The proposed agreement with UPS, if consummated, would not involve any merger, acquisition or transfer of assets between DHL and UPS.  It would be a commercial vendor contract for services between two separate companies, limited to DHL’s airlift delivery and certain sorting services in North America.  Similar vendor arrangements involving competitors are common in the transportation industry.  For these reasons, among others, DHL believes the agreement would be fully consistent with U.S. antitrust laws. 
The notion that DHL is abandoning the Wilmington Air Park facility after accepting more than $400 million in incentive benefits from the State is false.  DHL was induced to consolidate operations at the Wilmington Air Park, in part by the offer of incentives that the State has valued in excess of $400 million.  DHL has received less than $6 million in incentives. 
DHL Express (USA), Inc.:  Wilmington Air Park Expansion and Improvement:
State of Ohio and Local Incentives
Offered by the State
Realized by DHL
Ohio Job Creation Tax Credit
$  13,000,000*
$       -0-
Agreement has not been executed.  If the vendor services contract is consummated, DHL is not expected to realize any benefit.
Ohio Job Retention Tax Credit
Agreement is understood to have been submitted to ABX; status is unknown.  If the vendor services contract is consummated, DHL is not expected to realize any benefit.
Business Develop-ment (412) Grant
Volume Cap Allocation for Tax-Exempt Financing
Volume Cap was not required for the type of tax-exempt financing available to DHL, and neither the Dayton-Montgomery County Port Authority nor DHL applied for or received any volume cap for the bonds issued by the Dayton Port.  DHL is obligated to pay rent sufficient to pay all of the debt charges on the bonds issued by the Dayton Port. No governmental entity is liable for payment of this debt from its own resources.
Ohio Invest-ment in Training Program
Employment Pre-screening Test and Recruit-ment Services
Such benefit, if any, that DHL received by virtue of the State’s reimbursement to local government agencies for these costs was indirect and the value realized is not capable of precise measurement.  The amount expended by the State for this purpose is not known.
*       Estimated value per State of Ohio incentives offer letter dated June 15, 2004.

Community Reinvest-ment Area
For tax year 2007, DHL received an estimated $600,000 abatement on real property taxes.
Ohio Enter-prise Zone Program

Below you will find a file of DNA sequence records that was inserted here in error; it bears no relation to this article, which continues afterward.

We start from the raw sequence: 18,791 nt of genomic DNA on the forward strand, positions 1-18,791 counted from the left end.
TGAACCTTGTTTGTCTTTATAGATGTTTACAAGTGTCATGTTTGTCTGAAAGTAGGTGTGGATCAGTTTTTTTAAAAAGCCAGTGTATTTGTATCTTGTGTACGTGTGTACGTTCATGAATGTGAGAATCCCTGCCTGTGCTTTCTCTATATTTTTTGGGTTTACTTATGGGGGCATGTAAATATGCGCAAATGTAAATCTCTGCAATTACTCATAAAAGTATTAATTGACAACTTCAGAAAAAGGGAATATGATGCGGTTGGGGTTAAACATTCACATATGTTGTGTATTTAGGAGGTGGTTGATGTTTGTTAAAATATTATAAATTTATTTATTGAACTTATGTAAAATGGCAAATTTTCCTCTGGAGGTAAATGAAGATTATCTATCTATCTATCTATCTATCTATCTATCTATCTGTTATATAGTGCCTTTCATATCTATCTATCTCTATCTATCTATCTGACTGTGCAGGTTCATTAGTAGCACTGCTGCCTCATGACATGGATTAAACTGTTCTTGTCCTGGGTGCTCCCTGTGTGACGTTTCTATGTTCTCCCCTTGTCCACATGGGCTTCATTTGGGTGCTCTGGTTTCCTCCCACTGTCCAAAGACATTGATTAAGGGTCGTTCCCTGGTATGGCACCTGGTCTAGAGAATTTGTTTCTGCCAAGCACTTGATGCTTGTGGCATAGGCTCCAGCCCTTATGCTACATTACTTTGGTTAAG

For various reasons, including changes in State law, DHL does not expect to realize more than $1,000,000 in personal property tax savings.
Roadwork Develop-ment (629) Account
Received by the City of Wilmington for public improvements.
Runway Fee Savings
The savings on landing fees that DHL realized by choosing in 2004 to consolidate operations at the Wilmington Air Park, rather than at the Cincinnati/Northern Kentucky Airport in Covington, Kentucky, was a function of DHL’s acquisition, expansion and improvement of, and consolidation of operations at, the Air Park.  The State of Ohio did not provide to DHL either cash or any credit against any payments that would otherwise be owing to the State.
OWDA Local Econom-ic Develop-ment Loan
Received by the City of Wilmington for public improvements.
TOTAL $422,389,760** $5,600,000
*       Estimated value per State of Ohio incentives offer letter dated June 15, 2004.
**     The State also offered to DHL in the letter setting forth the incentive package that it would expedite commencement and completion of construction of a bypass around the City of Wilmington.  Planning for and scheduling of construction of the bypass is understood to have commenced before DHL ever became involved with the Air Park.  Further, the bypass is a public improvement that should be of benefit generally to the traveling public and Wilmington area residents.

About DHL 
DHL is the global market leader of the international express and logistics industry, specializing in providing innovative and customized solutions from a single source. DHL offers expertise in express, air and ocean freight, overland transport, contract logistic solutions as well as international mail services, combined with worldwide coverage and an in-depth understanding of local markets. DHL's international network links more than 225 countries and territories worldwide. Some 300,000 employees, including more than 40,000 employees in the U.S., are dedicated to providing fast and reliable services that exceed customers' expectations. Founded in San Francisco in 1969, DHL is a Deutsche Post World Net brand. The group generated revenues of more than 63 billion euros (more than $93 billion) in 2007. For more information on DHL, please visit www.dhl.com